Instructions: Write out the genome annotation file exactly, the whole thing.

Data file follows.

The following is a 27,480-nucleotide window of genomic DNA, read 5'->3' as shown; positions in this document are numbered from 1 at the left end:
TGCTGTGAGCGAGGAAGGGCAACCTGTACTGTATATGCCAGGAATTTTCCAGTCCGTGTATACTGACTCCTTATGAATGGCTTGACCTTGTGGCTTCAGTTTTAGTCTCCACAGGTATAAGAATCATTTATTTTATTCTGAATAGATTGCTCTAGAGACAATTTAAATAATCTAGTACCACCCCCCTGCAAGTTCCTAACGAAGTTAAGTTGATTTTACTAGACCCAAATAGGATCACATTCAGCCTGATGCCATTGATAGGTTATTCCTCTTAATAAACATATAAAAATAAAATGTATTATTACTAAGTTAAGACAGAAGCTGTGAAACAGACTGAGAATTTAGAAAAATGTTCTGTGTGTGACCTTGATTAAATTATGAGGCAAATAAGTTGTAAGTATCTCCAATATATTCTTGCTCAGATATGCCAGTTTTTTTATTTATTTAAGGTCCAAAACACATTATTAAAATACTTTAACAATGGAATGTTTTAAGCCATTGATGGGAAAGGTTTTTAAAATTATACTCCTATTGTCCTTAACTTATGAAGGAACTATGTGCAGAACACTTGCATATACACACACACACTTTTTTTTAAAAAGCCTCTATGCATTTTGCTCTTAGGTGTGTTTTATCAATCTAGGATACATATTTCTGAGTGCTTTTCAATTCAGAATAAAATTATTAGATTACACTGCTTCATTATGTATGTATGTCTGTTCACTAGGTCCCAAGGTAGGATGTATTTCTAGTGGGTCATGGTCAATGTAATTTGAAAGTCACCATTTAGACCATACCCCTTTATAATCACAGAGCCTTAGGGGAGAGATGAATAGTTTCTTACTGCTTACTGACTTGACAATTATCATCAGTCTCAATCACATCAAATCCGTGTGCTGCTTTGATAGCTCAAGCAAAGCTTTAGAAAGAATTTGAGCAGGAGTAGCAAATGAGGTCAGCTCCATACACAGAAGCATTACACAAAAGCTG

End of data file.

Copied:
The following is a 27,480-nucleotide window of genomic DNA, read 5'->3' as shown; positions in this document are numbered from 1 at the left end:
TGCTGTGAGCGAGGAAGGGCAACCTGTACTGTATATGCCAGGAATTTTCCAGTCCGTGTATACTGACTCCTTATGAATGGCTTGACCTTGTGGCTTCAGTTTTAGTCTCCACAGGTATAAGAATCATTTATTTTATTCTGAATAGATTGCTCTAGAGACAATTTAAATAATCTAGTACCACCCCCCTGCAAGTTCCTAACGAAGTTAAGTTGATTTTACTAGACCCAAATAGGATCACATTCAGCCTGATGCCATTGATAGGTTATTCCTCTTAATAAACATATAAAAATAAAATGTATTATTACTAAGTTAAGACAGAAGCTGTGAAACAGACTGAGAATTTAGAAAAATGTTCTGTGTGTGACCTTGATTAAATTATGAGGCAAATAAGTTGTAAGTATCTCCAATATATTCTTGCTCAGATATGCCAGTTTTTTTATTTATTTAAGGTCCAAAACACATTATTAAAATACTTTAACAATGGAATGTTTTAAGCCATTGATGGGAAAGGTTTTTAAAATTATACTCCTATTGTCCTTAACTTATGAAGGAACTATGTGCAGAACACTTGCATATACACACACACACTTTTTTTTAAAAAGCCTCTATGCATTTTGCTCTTAGGTGTGTTTTATCAATCTAGGATACATATTTCTGAGTGCTTTTCAATTCAGAATAAAATTATTAGATTACACTGCTTCATTATGTATGTATGTCTGTTCACTAGGTCCCAAGGTAGGATGTATTTCTAGTGGGTCATGGTCAATGTAATTTGAAAGTCACCATTTAGACCATACCCCTTTATAATCACAGAGCCTTAGGGGAGAGATGAATAGTTTCTTACTGCTTACTGACTTGACAATTATCATCAGTCTCAATCACATCAAATCCGTGTGCTGCTTTGATAGCTCAAGCAAAGCTTTAGAAAGAATTTGAGCAGGAGTAGCAAATGAGGTCAGCTCCATACACAGAAGCATTACACAAAAGCTG